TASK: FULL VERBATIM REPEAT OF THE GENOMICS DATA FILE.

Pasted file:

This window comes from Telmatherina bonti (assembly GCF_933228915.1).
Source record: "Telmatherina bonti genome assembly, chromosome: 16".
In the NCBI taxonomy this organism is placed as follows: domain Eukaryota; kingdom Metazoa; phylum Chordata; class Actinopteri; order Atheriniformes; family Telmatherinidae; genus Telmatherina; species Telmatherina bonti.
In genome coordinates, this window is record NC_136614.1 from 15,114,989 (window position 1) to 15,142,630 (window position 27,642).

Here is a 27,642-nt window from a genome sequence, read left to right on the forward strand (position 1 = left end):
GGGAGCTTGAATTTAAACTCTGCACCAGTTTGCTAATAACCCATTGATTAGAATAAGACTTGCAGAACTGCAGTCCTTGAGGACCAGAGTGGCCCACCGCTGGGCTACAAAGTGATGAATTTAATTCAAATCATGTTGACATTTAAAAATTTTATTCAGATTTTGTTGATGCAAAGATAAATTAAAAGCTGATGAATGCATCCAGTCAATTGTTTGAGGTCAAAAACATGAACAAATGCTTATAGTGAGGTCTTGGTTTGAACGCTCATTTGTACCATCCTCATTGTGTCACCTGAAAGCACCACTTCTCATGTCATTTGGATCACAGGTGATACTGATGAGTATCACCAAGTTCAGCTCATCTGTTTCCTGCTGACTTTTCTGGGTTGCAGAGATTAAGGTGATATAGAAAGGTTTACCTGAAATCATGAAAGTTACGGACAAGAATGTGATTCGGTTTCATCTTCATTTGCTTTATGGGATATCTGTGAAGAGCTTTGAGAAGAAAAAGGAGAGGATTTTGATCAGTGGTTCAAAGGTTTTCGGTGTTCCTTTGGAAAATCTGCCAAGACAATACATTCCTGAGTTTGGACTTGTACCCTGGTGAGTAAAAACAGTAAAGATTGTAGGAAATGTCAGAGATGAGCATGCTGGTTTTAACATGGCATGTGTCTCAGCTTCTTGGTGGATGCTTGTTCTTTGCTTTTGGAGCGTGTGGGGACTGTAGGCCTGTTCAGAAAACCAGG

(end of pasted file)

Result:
This window comes from Telmatherina bonti (assembly GCF_933228915.1).
Source record: "Telmatherina bonti genome assembly, chromosome: 16".
In the NCBI taxonomy this organism is placed as follows: domain Eukaryota; kingdom Metazoa; phylum Chordata; class Actinopteri; order Atheriniformes; family Telmatherinidae; genus Telmatherina; species Telmatherina bonti.
In genome coordinates, this window is record NC_136614.1 from 15,114,989 (window position 1) to 15,142,630 (window position 27,642).

Here is a 27,642-nt window from a genome sequence, read left to right on the forward strand (position 1 = left end):
GGGAGCTTGAATTTAAACTCTGCACCAGTTTGCTAATAACCCATTGATTAGAATAAGACTTGCAGAACTGCAGTCCTTGAGGACCAGAGTGGCCCACCGCTGGGCTACAAAGTGATGAATTTAATTCAAATCATGTTGACATTTAAAAATTTTATTCAGATTTTGTTGATGCAAAGATAAATTAAAAGCTGATGAATGCATCCAGTCAATTGTTTGAGGTCAAAAACATGAACAAATGCTTATAGTGAGGTCTTGGTTTGAACGCTCATTTGTACCATCCTCATTGTGTCACCTGAAAGCACCACTTCTCATGTCATTTGGATCACAGGTGATACTGATGAGTATCACCAAGTTCAGCTCATCTGTTTCCTGCTGACTTTTCTGGGTTGCAGAGATTAAGGTGATATAGAAAGGTTTACCTGAAATCATGAAAGTTACGGACAAGAATGTGATTCGGTTTCATCTTCATTTGCTTTATGGGATATCTGTGAAGAGCTTTGAGAAGAAAAAGGAGAGGATTTTGATCAGTGGTTCAAAGGTTTTCGGTGTTCCTTTGGAAAATCTGCCAAGACAATACATTCCTGAGTTTGGACTTGTACCCTGGTGAGTAAAAACAGTAAAGATTGTAGGAAATGTCAGAGATGAGCATGCTGGTTTTAACATGGCATGTGTCTCAGCTTCTTGGTGGATGCTTGTTCTTTGCTTTTGGAGCGTGTGGGGACTGTAGGCCTGTTCAGAAAACCAGG